MELBOURNE, Australia -- Can you hear the footsteps, Pete?
An emotional Roger Federer took another step toward solidifying his place in tennis history Sunday night as he won his seventh major title, and third consecutive, 5-7, 7-5, 6-0, 6-2, over unseeded Cypriot Marcos Baghdatis in the Australian Open final.
At just 24, Federer's seven majors (3 Wimbledons, 2 U.S. Opens and 2 Australian Opens) have come in a span of 11 Grand Slams dating to his initial Wimbledon triumph in 2003, a singular achievement that admits him to a very exclusive club of sportsmen.
The best comparisons, arguably, are to Lance Armstrong (seven consecutive Tour de France wins) and Tiger Woods (winner of seven of 11 majors between the 1999 PGA Championship and the 2002 U.S. Open).
Federer is now halfway toward equaling Pete Sampras' record of 14 Grand Slam singles titles, equaling the career output of both John McEnroe and Mats Wilander. He's also blown right past a pair of players he admired growing up.
"I left my idols behind me now," Federer said. "That means something, you know. I'm very pleased. But they still stay my heroes from back in the day, (Boris) Becker and (Stefan) Edberg.
"I'm definitely on a great roll at the moment. I don't forget that it's been a tough road for me. I amaze myself every time I do well. It's been so consistent, too, winning so many Slams, seven out of the last 11, I think. It's quite incredible."
The world No. 1 scrambled on-court for the first two sets and then struggled mightily afterward to verbalize what the victory meant to him as he accepted the winner's trophy from Rod Laver, for whom the arena here in Melbourne is named.
"What can I say?" the champion began. "I don't know what to say," he continued before starting to weep. "I guess it's all coming out now.
I've had some hard speeches before but "
He was more composed when he met the media two hours after the match, answering questions in three languages with the same dexterity with which he wields his racquet between the lines.
"It was hard, you know. I really had to battle," he said. "I was physically a little tired after a tough couple of matches there. So it was a different type of Grand Slam victory, and I think that's why it was so emotional in the end for me."
With a win tonight, Cyprus' Baghdatis would have become the first player since Wilander at the 1982 French Open to beat four top-10 players in succession at a Grand Slam. He had toppled No. 2 Andy Roddick, No. 7 Ivan Ljubicic and No. 4 David Nalbandian in succession en route to his first major final. But Federer proved too difficult an obstacle.
"I really played well the first two sets. I had my chances," said Baghdatis. "I just start thinking, got a bit stressed out, stopped playing my game, and gave the chance to Roger to come in and play his game. That cost me the match, I think."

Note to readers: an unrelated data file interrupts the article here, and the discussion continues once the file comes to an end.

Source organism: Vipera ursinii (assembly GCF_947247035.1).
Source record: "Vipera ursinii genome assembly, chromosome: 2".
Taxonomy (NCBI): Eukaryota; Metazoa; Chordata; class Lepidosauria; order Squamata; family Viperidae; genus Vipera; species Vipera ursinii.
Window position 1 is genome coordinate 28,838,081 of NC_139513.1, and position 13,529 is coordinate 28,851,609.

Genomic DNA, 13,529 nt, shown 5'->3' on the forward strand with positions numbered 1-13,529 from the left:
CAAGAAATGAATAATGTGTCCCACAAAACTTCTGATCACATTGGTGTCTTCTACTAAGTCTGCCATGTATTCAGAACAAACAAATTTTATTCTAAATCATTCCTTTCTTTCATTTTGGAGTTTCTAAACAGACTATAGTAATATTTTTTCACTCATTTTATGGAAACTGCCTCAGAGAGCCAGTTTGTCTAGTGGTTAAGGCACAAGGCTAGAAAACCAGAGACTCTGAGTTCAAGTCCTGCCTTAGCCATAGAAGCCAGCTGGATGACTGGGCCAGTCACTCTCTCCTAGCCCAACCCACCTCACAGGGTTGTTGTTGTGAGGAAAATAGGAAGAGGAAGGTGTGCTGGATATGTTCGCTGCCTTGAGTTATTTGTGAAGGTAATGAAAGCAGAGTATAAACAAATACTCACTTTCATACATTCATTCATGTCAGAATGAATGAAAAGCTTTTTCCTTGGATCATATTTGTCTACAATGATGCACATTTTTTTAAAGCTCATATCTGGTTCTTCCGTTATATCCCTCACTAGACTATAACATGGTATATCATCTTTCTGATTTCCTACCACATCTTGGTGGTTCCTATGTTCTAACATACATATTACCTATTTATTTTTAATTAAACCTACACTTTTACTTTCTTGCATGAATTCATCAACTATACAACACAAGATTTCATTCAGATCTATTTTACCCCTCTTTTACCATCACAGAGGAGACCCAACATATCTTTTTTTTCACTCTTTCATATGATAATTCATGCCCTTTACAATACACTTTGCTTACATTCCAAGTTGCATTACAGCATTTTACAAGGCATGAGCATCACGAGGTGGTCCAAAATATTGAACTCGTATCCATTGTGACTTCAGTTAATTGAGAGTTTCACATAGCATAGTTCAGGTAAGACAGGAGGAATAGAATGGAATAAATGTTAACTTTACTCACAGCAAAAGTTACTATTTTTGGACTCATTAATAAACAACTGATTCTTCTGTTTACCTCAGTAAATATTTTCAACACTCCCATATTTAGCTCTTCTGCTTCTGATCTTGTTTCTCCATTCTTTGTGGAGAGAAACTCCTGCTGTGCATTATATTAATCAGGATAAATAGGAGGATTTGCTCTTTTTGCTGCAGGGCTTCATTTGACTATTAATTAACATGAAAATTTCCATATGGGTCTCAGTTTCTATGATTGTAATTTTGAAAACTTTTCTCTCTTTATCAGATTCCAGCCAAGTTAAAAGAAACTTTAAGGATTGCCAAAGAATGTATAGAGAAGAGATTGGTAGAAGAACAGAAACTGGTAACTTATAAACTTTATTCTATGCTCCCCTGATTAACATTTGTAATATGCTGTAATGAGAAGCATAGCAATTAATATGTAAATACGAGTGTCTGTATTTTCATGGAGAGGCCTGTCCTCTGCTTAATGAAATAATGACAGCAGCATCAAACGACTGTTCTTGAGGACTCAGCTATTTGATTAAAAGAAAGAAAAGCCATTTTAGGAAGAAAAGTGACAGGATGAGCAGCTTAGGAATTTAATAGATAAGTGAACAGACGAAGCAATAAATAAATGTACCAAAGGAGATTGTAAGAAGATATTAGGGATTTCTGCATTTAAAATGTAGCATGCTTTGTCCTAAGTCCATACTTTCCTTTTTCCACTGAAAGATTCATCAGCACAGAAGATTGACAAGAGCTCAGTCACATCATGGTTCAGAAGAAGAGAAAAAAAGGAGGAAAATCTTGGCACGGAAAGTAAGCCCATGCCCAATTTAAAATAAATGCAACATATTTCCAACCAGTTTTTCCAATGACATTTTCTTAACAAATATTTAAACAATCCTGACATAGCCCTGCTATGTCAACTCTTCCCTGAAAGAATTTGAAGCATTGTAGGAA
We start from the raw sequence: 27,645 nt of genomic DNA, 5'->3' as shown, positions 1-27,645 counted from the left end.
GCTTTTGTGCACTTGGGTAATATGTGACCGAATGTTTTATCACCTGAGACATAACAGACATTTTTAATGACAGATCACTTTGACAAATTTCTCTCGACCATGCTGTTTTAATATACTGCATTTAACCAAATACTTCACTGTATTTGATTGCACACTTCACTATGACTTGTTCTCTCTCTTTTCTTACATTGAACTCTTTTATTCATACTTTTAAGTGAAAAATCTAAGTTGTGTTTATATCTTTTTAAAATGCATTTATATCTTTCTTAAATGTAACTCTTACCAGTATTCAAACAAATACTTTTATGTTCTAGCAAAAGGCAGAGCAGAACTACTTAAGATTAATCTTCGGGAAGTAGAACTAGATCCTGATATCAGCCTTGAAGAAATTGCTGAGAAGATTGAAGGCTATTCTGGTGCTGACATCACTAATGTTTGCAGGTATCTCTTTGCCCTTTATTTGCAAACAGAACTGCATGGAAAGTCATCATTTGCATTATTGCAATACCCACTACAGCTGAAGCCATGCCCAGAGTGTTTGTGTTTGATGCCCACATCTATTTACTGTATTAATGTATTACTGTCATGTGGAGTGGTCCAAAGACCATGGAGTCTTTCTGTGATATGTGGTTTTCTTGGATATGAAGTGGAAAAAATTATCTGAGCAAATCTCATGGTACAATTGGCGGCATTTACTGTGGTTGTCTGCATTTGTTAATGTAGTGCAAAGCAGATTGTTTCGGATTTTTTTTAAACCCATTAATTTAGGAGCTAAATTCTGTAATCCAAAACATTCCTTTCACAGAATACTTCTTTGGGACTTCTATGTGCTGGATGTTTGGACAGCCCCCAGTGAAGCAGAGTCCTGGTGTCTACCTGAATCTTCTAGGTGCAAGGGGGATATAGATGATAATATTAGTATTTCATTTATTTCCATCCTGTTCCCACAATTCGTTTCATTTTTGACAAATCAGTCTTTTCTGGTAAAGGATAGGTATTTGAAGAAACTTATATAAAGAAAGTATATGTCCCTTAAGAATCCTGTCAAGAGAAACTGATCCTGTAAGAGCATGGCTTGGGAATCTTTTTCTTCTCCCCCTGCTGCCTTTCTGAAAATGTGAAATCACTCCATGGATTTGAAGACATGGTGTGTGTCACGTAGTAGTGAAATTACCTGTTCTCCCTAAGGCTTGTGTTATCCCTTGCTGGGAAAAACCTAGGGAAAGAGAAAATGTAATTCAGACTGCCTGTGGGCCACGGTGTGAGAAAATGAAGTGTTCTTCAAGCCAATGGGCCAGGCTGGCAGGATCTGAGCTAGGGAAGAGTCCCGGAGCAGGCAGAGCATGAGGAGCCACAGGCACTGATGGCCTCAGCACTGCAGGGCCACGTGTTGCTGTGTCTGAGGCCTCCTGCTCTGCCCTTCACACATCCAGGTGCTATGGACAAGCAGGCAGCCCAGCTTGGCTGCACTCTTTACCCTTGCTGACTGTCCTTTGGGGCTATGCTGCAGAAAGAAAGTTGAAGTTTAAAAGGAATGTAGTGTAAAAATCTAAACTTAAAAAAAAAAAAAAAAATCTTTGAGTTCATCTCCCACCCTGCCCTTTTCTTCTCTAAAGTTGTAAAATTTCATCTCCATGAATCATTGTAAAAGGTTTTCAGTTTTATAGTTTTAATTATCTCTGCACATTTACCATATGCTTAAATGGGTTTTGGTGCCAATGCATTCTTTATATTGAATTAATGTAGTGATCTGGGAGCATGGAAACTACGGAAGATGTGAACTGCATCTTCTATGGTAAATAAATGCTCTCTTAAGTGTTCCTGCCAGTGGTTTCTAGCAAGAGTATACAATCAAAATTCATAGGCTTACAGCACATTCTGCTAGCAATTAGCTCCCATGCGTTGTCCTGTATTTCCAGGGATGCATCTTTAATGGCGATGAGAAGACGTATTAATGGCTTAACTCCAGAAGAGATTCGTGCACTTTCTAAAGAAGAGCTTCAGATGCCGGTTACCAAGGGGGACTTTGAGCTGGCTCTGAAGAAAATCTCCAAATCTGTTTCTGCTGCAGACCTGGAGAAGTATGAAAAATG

Federer won 11 consecutive games from five-all in the second set. By the time the Cypriot knew what had hit him, he was down a set and trailing 3-0 in the fourth, and had also begun to experience cramping, limiting his movement.
"I just start cramping on the [left] calf," he added. "I don't know, I just jumped, made a backhand, and a cramp. It came from stress. I had to calm down.
It was too tough. Everything was going so fast. I couldn't do anything."
This may have been the toughest of Federer's seven major wins, as he visibly struggled throughout his seven matches with his shot-making, committing an uncharacteristically high number of unforced errors, and appearing uncomfortable at times on the court.
"Looking back, I maybe never really played my best except the first two sets against Haas [in the 4th round]," Federer said. "From then on, it was a bit of a struggle. I think if I could have closed him out earlier, the whole tournament would have been much more of a great run."
Making the victory even sweeter was the fact that the family of Federer's first professional coach, Australian Peter Carter, who died in a road accident in South Africa in 2002, was on hand to see his win.
"It's very nice to share the moment with them, you know," said Federer. "I think it means a lot to them, too. They could just walk away from the game and say, 'Look, we'd rather not face it anymore,' because of how much he loved the sport. It's always very emotional winning here because of Peter and Tony [current coach Tony Roche]."
While Federer is clearly a sentimental man, there's no trace of it in his game. He has an uncanny ability to block out distractions and mercilessly hone in on the weaknesses of his opponent.
Next up: Roland Garros in late May, where he'll attempt to conjure up the tennis equivalent of the Tiger Slam, winning four consecutive majors spanning two calendar years. It would take a brave soul, at low-yielding odds, to bet against him.
Whit Sheppard is a Paris-based sportswriter who is covering the Australian Open for ESPN.com. He can be E-mailed at firstname.lastname@example.org.